As a lover of all things two wheeled and pedal powered (a bike-sexual if you will), I’ve been spending more and more time in the dirt than on the road.
Since mountain bikes and mountain bike parts have become increasingly more technologically advanced and expensive over the years, it pays to do your research and get the right parts the first time.
One of the, if not the (IMHO), most important parts on your MTB is a set of tires. After all, tires do a lot of work keeping you upright and shredding when the going gets gnar. With the ever changing trail conditions of the Pacific NW, it’s best to have a few sets of tires laying around the studio apartment for mud, rocks, dry trail, blue groove, snow, and sandy conditions.
Oh, and one set for night racing on Wednesdays.
But, if you’re on a small budget, all those tires add up. Then you can’t pay rent and you’re living in your Subaru.
Even a single set of high end tires can set you back a few hundred smackers.
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Gevenalle is based in Portland, Oregon and they love cyclocross. Now they’ve got two derailleurs to complement their CX shifters.
The aptly named BURD (Blatantly Upgraded and Rebranded Derailleur) duo is an affordable option for those that need a workhorse in the mud, sand, blood and tears that cyclocross brings each fall.
Available as a braze on front derailleur or a 34.9 clamp (31.8 with included adapter,) it weighs 84 grams, and is bottom pull. It’s a shorter cage, making it stiffer than a road derailleur. Some folks might opt to use it as a chain guide, which Gevenalle fully supports. 9 and 10 speed compatible.
It retails for $49, and if you wreck it, they’ll re-build it for $20, including shipping in the US.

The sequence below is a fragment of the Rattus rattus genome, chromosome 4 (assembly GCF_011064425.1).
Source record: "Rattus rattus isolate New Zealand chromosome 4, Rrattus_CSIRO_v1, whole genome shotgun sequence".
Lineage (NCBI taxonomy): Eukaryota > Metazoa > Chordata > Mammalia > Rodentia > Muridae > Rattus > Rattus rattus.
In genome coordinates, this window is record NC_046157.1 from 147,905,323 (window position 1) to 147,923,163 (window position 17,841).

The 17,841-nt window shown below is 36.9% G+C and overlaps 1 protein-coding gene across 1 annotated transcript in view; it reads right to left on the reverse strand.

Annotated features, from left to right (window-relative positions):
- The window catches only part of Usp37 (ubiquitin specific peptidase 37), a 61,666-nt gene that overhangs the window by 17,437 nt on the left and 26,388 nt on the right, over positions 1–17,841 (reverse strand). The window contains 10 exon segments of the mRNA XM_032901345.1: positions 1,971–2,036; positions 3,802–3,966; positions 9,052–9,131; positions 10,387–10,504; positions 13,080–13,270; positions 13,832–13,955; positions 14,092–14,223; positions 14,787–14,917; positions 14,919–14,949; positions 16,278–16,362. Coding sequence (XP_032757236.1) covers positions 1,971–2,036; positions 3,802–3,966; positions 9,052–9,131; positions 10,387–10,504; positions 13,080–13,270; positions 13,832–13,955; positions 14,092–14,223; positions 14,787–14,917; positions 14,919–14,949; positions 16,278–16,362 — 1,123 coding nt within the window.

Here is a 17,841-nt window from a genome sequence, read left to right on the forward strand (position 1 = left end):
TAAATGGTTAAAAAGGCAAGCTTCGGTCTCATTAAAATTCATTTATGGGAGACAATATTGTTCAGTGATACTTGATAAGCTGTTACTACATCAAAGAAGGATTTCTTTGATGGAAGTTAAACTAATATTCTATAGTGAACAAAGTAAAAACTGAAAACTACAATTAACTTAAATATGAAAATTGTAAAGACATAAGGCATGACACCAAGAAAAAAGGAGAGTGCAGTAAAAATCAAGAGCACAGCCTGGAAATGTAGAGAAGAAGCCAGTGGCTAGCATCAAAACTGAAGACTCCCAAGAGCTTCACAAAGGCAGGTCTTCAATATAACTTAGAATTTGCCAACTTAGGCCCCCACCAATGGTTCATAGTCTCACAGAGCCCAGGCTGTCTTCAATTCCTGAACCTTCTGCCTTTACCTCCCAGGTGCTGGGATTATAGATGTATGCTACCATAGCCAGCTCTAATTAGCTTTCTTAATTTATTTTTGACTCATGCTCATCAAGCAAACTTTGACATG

Gevenalle (made up from two Dutch words: ‘GEVEN’ which means ‘GIVE’ and ‘ALLE’ meaning ‘ALL’) is the rebranded Retroshift, who’s CX levers are a smart and burlier alternative to road levers and brifters.
That is of course if you prefer gears to beers. Good on ya Gevenelle. Keep on keepin’ on.
An interesting process with what looks like a lot of quality control. I suppose there is a reason my Campagnolo chains outlast anything else I’ve ridden.
“Sways with every thrust, giving greater reach and power to the rider.” The Brooks Climax saddle from the 1800s was the first saddle to use a cut-out to relieve pressure on those sensitive areas. There are still many opinions about whether or not this style of cut-out is beneficial. Proper saddle positioning and shape are certainly the most important factors in my opinion, but I have talked to many people who swear by saddles with a cut-out. Everyone’s body is unique, I guess you could say different strokes for different folks.
Brooks currently offers a line of saddles with cut-outs reminiscent of their saddles from days past. Check out the line of Brooks Imperial saddles. Personally I think they should have stuck with “Climax”, after all sex sells right?
Vegans rejoice! (Hey Greg, shouldn’t you be posting this instead of me?)
Brooks is soon to be releasing its new C17 saddle (The Cambium). It is reportedly made from a uniquely flexible natural rubber and organic cotton top, enhanced by a thin layer of structural textile for added resilience. A vulcanized waterproof top, which follows the rider’s movements, is supposedly immediately comfortable, maintenance-free, and highly abrasion-resistant to offer the longevity for which Brooks is legendary, without the break in time for which Brooks is also legendary…
Check out the Brooks website for more information and a chance to be 1 of 100 testers of the saddle. It is being released to the public on June 17th, but if you are chosen to be a tester you will receive a free saddle a month early. Sign up here: Cambium, A New Generation of Saddles.
Spotted these prototype solid disc brake rotors for extra muddy and gritty cyclocross applications over at cxmagazine.com. They were designed to give pro rider Ryan Trebon the advantage in the harsh conditions of the 2013 Cyclocross World Championships. I can also see them being a good choice for amateur riders as they prolong your pad life and could potentially save you money on brake pads with only a slight weigh penalty. Check out the original article HERE. Maybe we will see them popping up on more bikes next season.